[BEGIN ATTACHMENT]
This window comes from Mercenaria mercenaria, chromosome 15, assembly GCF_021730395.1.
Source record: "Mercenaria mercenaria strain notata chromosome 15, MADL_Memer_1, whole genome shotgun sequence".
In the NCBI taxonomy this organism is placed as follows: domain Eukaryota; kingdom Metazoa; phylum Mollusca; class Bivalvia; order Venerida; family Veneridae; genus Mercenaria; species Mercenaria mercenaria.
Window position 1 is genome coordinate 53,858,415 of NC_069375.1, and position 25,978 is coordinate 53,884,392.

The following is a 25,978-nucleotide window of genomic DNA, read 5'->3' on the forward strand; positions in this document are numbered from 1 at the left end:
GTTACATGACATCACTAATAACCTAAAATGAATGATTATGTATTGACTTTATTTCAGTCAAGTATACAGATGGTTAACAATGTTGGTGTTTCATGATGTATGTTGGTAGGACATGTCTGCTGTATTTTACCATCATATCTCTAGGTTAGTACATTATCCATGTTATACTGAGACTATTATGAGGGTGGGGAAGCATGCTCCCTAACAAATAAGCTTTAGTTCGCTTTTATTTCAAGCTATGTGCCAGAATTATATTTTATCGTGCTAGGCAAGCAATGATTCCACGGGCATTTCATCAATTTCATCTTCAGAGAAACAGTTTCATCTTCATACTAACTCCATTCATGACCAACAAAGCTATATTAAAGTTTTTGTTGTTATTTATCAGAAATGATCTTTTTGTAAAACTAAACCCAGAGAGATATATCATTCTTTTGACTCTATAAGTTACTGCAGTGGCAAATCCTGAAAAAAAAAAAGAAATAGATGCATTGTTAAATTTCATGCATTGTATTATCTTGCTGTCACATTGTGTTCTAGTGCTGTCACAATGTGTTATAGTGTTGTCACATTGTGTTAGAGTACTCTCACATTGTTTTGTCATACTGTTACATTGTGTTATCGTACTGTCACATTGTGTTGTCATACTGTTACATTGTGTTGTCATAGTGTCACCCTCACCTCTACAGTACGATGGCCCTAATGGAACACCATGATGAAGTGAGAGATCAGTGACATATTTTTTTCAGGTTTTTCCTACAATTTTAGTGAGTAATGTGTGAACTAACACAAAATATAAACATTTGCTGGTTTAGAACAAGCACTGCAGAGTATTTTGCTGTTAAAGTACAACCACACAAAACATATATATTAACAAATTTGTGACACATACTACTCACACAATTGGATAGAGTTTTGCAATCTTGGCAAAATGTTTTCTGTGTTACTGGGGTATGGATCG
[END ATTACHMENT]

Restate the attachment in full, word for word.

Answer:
This window comes from Mercenaria mercenaria, chromosome 15, assembly GCF_021730395.1.
Source record: "Mercenaria mercenaria strain notata chromosome 15, MADL_Memer_1, whole genome shotgun sequence".
In the NCBI taxonomy this organism is placed as follows: domain Eukaryota; kingdom Metazoa; phylum Mollusca; class Bivalvia; order Venerida; family Veneridae; genus Mercenaria; species Mercenaria mercenaria.
Window position 1 is genome coordinate 53,858,415 of NC_069375.1, and position 25,978 is coordinate 53,884,392.

The following is a 25,978-nucleotide window of genomic DNA, read 5'->3' on the forward strand; positions in this document are numbered from 1 at the left end:
GTTACATGACATCACTAATAACCTAAAATGAATGATTATGTATTGACTTTATTTCAGTCAAGTATACAGATGGTTAACAATGTTGGTGTTTCATGATGTATGTTGGTAGGACATGTCTGCTGTATTTTACCATCATATCTCTAGGTTAGTACATTATCCATGTTATACTGAGACTATTATGAGGGTGGGGAAGCATGCTCCCTAACAAATAAGCTTTAGTTCGCTTTTATTTCAAGCTATGTGCCAGAATTATATTTTATCGTGCTAGGCAAGCAATGATTCCACGGGCATTTCATCAATTTCATCTTCAGAGAAACAGTTTCATCTTCATACTAACTCCATTCATGACCAACAAAGCTATATTAAAGTTTTTGTTGTTATTTATCAGAAATGATCTTTTTGTAAAACTAAACCCAGAGAGATATATCATTCTTTTGACTCTATAAGTTACTGCAGTGGCAAATCCTGAAAAAAAAAAAGAAATAGATGCATTGTTAAATTTCATGCATTGTATTATCTTGCTGTCACATTGTGTTCTAGTGCTGTCACAATGTGTTATAGTGTTGTCACATTGTGTTAGAGTACTCTCACATTGTTTTGTCATACTGTTACATTGTGTTATCGTACTGTCACATTGTGTTGTCATACTGTTACATTGTGTTGTCATAGTGTCACCCTCACCTCTACAGTACGATGGCCCTAATGGAACACCATGATGAAGTGAGAGATCAGTGACATATTTTTTTCAGGTTTTTCCTACAATTTTAGTGAGTAATGTGTGAACTAACACAAAATATAAACATTTGCTGGTTTAGAACAAGCACTGCAGAGTATTTTGCTGTTAAAGTACAACCACACAAAACATATATATTAACAAATTTGTGACACATACTACTCACACAATTGGATAGAGTTTTGCAATCTTGGCAAAATGTTTTCTGTGTTACTGGGGTATGGATCG